5. The Birthmark, by Nathaniel Hawthorne (1843)
The classic story, about a scientist with a nearly-perfect physical specimen for a wife, is one that is taught in grade schools to this day. Hawthorne examines the one “flaw” of the wife — her birthmark — which the scientist works and toils to “cure.” The trouble is that, for all of the scientist’s brilliant achievements, he tends to fall short of the intended result. While he does remove the birthmark, his wife promptly dies. It was almost as if Hawthorne was putting this story in a time capsule, to later be produced by Rod Serling. Unfortunately, it was never done. It would have been interesting if “The Birthmark” could have been done in the same manner as “An Occurrence at Owl Creek Bridge,” with an independent film team producing the short, which would be adapted to a Twilight Zone episode.
4. Octopussy, by Ian Fleming (1962)
To clear something up, we are not suggesting that the Twilight Zone travel to an island filled with beautiful, scantily-clad women. We ARE, however, suggesting that TopTenz do that. We need vacations too, you know.
We’re also suggesting that the original Octopussy, written by Ian Fleming, was a classic that is not read enough. Also, it would have made for a classic Twilight Zone episode. Bond is actually a minor character (and you could have even changed his name for television.) The main character in the short story is Major Dexter Smythe. Smythe is a renowned World War II hero who was involved in a murder. Rather than being brought in and dishonored, Smythe allows his pets to finish him off. Octopussy presents exactly the type of moral situation and solution that the best entries in the Twilight Zone thrives on.
3. The Last Leaf, by O. Henry (1907)
When the stories of O. Henry are listed, “The Last Leaf” is not generally one of the first that comes to mind. People tend to forget that the Twilight Zone often would go into some very heartwarming territory, such as “Night of the Meek,” and “Kick the Can.” “The Last Leaf” would be perfect down those lines. It concerns a woman who believes that she will die of pneumonia if the last leaf outside her window falls off of a tree. An artist living near her promises that he will paint her a masterpiece before he dies. The artist dies, however, and the last leaf never falls. The woman eventually gets better, waking up every morning to the last leaf clinging to the tree. In truth, the last leaf had fallen during a thunderstorm, but the artist’s last masterpiece was a painting of that leaf. This is the kind of episode where Serling’s closing narration would start with a smile.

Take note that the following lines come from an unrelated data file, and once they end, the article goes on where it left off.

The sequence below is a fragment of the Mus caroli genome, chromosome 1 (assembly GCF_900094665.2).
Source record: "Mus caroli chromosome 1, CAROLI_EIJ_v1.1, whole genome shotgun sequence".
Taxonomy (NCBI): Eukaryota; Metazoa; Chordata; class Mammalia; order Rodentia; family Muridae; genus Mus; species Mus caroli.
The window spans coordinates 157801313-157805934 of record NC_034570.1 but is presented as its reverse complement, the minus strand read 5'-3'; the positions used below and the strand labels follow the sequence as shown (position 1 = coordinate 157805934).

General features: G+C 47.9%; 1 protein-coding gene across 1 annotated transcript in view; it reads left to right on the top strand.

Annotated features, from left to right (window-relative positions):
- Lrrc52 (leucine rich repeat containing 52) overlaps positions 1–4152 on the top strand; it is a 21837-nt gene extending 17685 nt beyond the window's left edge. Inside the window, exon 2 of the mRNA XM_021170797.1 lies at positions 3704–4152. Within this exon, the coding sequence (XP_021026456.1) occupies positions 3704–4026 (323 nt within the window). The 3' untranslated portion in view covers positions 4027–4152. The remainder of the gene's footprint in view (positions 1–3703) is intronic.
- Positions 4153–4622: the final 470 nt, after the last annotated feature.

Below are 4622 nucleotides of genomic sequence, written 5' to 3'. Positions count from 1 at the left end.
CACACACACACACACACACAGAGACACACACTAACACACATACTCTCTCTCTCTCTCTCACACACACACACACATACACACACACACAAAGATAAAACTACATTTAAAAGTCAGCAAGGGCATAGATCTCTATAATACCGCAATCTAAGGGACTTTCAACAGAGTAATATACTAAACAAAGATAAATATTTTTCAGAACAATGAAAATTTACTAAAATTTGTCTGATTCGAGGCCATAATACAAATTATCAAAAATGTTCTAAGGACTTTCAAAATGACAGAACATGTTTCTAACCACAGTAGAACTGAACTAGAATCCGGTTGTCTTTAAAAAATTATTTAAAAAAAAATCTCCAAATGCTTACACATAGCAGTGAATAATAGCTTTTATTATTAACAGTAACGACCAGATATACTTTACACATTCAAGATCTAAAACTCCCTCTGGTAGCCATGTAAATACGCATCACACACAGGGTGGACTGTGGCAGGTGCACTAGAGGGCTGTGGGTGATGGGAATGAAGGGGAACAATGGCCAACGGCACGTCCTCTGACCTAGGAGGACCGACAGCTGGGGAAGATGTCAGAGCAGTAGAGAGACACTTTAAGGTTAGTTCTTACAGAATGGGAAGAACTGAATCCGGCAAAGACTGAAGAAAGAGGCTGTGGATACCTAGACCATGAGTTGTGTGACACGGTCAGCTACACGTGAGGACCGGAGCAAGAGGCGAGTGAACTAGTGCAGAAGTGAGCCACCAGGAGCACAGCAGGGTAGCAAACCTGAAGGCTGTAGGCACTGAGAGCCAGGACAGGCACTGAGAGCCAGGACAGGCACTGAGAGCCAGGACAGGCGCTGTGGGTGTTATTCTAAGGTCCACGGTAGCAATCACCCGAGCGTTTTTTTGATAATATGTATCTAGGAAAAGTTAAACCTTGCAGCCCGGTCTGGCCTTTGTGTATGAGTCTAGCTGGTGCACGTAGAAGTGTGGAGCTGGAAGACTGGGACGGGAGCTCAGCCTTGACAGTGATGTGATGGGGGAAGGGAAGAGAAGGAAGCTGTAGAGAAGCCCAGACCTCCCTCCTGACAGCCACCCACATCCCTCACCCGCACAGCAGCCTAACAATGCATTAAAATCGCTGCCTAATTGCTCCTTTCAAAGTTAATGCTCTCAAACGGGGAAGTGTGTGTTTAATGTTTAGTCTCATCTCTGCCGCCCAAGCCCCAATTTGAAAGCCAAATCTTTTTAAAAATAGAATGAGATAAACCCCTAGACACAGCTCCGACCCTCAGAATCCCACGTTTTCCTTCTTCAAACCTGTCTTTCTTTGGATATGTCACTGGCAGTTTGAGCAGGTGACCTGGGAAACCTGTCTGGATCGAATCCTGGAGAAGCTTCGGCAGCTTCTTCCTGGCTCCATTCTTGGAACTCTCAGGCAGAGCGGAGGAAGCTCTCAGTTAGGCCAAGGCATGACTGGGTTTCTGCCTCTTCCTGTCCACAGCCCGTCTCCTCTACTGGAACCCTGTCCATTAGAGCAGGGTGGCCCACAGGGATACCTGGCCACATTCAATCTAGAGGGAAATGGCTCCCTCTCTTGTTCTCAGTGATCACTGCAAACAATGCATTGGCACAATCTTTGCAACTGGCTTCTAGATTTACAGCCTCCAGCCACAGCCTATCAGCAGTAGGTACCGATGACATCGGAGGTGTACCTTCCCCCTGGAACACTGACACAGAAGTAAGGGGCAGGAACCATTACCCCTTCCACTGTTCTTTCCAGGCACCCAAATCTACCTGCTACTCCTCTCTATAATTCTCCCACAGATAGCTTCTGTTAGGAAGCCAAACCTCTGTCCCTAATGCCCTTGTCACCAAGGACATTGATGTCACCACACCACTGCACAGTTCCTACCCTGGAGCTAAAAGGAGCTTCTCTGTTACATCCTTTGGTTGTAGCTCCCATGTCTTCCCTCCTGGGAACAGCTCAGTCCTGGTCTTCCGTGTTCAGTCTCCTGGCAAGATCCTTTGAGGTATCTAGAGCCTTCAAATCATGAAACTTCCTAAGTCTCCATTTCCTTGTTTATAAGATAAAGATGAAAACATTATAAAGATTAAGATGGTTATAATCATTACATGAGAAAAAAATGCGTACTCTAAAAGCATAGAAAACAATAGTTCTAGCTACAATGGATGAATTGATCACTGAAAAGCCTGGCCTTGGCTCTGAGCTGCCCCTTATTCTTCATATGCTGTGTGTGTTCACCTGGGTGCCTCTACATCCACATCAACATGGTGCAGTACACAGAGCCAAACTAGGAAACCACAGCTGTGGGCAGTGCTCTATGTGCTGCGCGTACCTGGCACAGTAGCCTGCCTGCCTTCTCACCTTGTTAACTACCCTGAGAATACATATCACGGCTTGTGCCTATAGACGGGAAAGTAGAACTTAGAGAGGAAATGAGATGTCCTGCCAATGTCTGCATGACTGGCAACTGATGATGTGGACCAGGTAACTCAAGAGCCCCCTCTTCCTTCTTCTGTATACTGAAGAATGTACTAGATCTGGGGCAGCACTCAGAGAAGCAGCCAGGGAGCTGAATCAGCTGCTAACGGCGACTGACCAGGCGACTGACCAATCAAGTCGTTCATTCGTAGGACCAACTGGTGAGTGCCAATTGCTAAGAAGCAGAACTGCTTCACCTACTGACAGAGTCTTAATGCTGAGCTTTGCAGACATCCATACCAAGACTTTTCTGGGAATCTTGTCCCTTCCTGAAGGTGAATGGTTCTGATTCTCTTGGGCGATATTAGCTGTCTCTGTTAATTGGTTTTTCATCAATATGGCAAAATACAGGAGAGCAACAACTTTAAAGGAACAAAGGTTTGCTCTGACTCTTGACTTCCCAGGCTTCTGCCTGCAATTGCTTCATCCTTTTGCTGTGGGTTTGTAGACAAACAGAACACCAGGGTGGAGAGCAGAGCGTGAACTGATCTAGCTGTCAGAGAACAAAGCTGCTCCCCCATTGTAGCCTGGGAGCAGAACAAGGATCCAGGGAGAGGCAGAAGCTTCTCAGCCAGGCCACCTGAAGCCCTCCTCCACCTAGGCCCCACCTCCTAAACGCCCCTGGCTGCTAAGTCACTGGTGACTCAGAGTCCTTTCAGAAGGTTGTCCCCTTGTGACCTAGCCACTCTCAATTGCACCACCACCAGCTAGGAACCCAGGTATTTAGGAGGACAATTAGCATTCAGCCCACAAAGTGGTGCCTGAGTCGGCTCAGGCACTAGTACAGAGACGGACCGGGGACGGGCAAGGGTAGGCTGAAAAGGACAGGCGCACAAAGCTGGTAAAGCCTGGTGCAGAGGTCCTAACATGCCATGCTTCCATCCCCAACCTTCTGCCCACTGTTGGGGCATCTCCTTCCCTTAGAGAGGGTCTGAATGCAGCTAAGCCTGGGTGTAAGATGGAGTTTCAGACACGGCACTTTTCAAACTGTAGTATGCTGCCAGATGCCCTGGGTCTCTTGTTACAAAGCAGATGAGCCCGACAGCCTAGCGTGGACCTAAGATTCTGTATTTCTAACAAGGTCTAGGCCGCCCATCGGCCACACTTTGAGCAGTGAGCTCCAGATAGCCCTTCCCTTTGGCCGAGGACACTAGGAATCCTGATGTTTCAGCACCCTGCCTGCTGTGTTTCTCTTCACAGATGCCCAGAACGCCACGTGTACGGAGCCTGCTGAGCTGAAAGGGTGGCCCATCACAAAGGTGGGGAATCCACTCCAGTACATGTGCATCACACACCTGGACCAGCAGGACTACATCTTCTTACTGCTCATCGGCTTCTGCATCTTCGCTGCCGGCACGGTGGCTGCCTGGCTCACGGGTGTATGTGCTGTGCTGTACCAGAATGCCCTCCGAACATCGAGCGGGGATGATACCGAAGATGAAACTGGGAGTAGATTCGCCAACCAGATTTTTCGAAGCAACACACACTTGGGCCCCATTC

2. The Monkey’s Paw, by William Wymark Jacobs (1902)
In more than one episode, The Twilight Zone delved into the folly of wishing and Genie-like powers. Jacobs’ classic story would have made a terrifying morality tale set in the fifth dimension. For those unfamiliar with the story, the mystical monkey’s paw grants three wishes, but the buyer really needs to beware of how the wishes are granted. In this case, a couple spends their last two wishes cleaning up the after effects from the first wish. “The Monkey’s Paw” has often been performed as a one-act play. It would have been of great interest to see where the Twilight Zone team could have taken this one.
1. There Will Come Soft Rains, by Ray Bradbury (1950)
Despite a long flirtation, there was only one Twilight Zone episode written by Ray Bradbury. That episode was “I Sing The Body Electric.” Truthfully, the reason no more of his stories became episodes, is that they would have shot the entire year’s budget with one opening sequence. “There Will Come Soft Rains” would have been exceptional.
Rains would actually feature no visible actors. You are taken through a tour of a house, which is completely automated. As you go outside the house, you see the burned images of the family in the wall on the outside, as the rest of the town is devastated in a nuclear afterglow. The only human voice you would hear is a tape recorder reading the poem “There Will Come Soft Rains.” The episode would have been bookended by Serling’s narration (as the only person to appear in the house.) This would not only have been a classic Twilight Zone episode, this would have been a top-rated televised classic for all time.